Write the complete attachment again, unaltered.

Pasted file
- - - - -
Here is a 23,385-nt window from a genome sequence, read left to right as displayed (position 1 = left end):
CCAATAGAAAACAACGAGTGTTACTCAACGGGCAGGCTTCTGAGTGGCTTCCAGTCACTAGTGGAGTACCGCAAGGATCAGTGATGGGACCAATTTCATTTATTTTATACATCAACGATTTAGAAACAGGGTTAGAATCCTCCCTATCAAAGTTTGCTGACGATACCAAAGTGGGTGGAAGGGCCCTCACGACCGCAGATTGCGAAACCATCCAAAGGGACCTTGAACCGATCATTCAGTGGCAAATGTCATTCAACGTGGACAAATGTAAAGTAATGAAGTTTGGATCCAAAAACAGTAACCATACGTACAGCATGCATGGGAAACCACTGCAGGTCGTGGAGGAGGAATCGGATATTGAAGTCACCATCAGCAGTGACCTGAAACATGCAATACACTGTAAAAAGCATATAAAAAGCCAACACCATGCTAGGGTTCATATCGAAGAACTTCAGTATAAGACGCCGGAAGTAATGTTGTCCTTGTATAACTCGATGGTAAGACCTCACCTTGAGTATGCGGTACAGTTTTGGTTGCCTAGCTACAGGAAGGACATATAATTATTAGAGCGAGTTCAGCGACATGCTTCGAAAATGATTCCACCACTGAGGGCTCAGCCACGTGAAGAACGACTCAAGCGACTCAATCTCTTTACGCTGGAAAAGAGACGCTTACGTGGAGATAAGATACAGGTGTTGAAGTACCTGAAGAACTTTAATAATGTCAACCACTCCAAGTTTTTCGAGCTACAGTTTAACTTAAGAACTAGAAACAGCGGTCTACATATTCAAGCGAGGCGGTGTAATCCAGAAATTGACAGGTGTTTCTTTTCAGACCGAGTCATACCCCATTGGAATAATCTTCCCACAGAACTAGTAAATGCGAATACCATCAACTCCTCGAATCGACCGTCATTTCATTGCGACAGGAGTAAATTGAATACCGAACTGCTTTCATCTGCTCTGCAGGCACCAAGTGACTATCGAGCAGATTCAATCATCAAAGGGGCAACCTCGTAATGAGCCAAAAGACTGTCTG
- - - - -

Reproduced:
Here is a 23,385-nt window from a genome sequence, read left to right as displayed (position 1 = left end):
CCAATAGAAAACAACGAGTGTTACTCAACGGGCAGGCTTCTGAGTGGCTTCCAGTCACTAGTGGAGTACCGCAAGGATCAGTGATGGGACCAATTTCATTTATTTTATACATCAACGATTTAGAAACAGGGTTAGAATCCTCCCTATCAAAGTTTGCTGACGATACCAAAGTGGGTGGAAGGGCCCTCACGACCGCAGATTGCGAAACCATCCAAAGGGACCTTGAACCGATCATTCAGTGGCAAATGTCATTCAACGTGGACAAATGTAAAGTAATGAAGTTTGGATCCAAAAACAGTAACCATACGTACAGCATGCATGGGAAACCACTGCAGGTCGTGGAGGAGGAATCGGATATTGAAGTCACCATCAGCAGTGACCTGAAACATGCAATACACTGTAAAAAGCATATAAAAAGCCAACACCATGCTAGGGTTCATATCGAAGAACTTCAGTATAAGACGCCGGAAGTAATGTTGTCCTTGTATAACTCGATGGTAAGACCTCACCTTGAGTATGCGGTACAGTTTTGGTTGCCTAGCTACAGGAAGGACATATAATTATTAGAGCGAGTTCAGCGACATGCTTCGAAAATGATTCCACCACTGAGGGCTCAGCCACGTGAAGAACGACTCAAGCGACTCAATCTCTTTACGCTGGAAAAGAGACGCTTACGTGGAGATAAGATACAGGTGTTGAAGTACCTGAAGAACTTTAATAATGTCAACCACTCCAAGTTTTTCGAGCTACAGTTTAACTTAAGAACTAGAAACAGCGGTCTACATATTCAAGCGAGGCGGTGTAATCCAGAAATTGACAGGTGTTTCTTTTCAGACCGAGTCATACCCCATTGGAATAATCTTCCCACAGAACTAGTAAATGCGAATACCATCAACTCCTCGAATCGACCGTCATTTCATTGCGACAGGAGTAAATTGAATACCGAACTGCTTTCATCTGCTCTGCAGGCACCAAGTGACTATCGAGCAGATTCAATCATCAAAGGGGCAACCTCGTAATGAGCCAAAAGACTGTCTG